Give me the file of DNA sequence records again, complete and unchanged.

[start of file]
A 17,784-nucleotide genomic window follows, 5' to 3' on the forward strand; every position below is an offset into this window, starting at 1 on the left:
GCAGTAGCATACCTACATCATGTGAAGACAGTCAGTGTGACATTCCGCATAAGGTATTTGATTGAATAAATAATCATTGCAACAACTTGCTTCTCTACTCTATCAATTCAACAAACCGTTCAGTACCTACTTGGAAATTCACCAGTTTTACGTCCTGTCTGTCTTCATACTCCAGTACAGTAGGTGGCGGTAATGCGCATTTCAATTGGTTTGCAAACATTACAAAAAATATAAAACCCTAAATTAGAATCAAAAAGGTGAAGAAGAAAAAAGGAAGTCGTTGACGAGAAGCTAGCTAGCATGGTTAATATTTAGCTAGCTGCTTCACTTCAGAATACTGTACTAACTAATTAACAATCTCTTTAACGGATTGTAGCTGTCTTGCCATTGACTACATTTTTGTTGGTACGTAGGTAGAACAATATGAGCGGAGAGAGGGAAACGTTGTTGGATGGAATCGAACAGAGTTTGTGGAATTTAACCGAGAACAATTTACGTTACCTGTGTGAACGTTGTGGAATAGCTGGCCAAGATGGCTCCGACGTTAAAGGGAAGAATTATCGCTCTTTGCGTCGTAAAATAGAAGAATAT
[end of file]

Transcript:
A 17,784-nucleotide genomic window follows, 5' to 3' on the forward strand; every position below is an offset into this window, starting at 1 on the left:
GCAGTAGCATACCTACATCATGTGAAGACAGTCAGTGTGACATTCCGCATAAGGTATTTGATTGAATAAATAATCATTGCAACAACTTGCTTCTCTACTCTATCAATTCAACAAACCGTTCAGTACCTACTTGGAAATTCACCAGTTTTACGTCCTGTCTGTCTTCATACTCCAGTACAGTAGGTGGCGGTAATGCGCATTTCAATTGGTTTGCAAACATTACAAAAAATATAAAACCCTAAATTAGAATCAAAAAGGTGAAGAAGAAAAAAGGAAGTCGTTGACGAGAAGCTAGCTAGCATGGTTAATATTTAGCTAGCTGCTTCACTTCAGAATACTGTACTAACTAATTAACAATCTCTTTAACGGATTGTAGCTGTCTTGCCATTGACTACATTTTTGTTGGTACGTAGGTAGAACAATATGAGCGGAGAGAGGGAAACGTTGTTGGATGGAATCGAACAGAGTTTGTGGAATTTAACCGAGAACAATTTACGTTACCTGTGTGAACGTTGTGGAATAGCTGGCCAAGATGGCTCCGACGTTAAAGGGAAGAATTATCGCTCTTTGCGTCGTAAAATAGAAGAATAT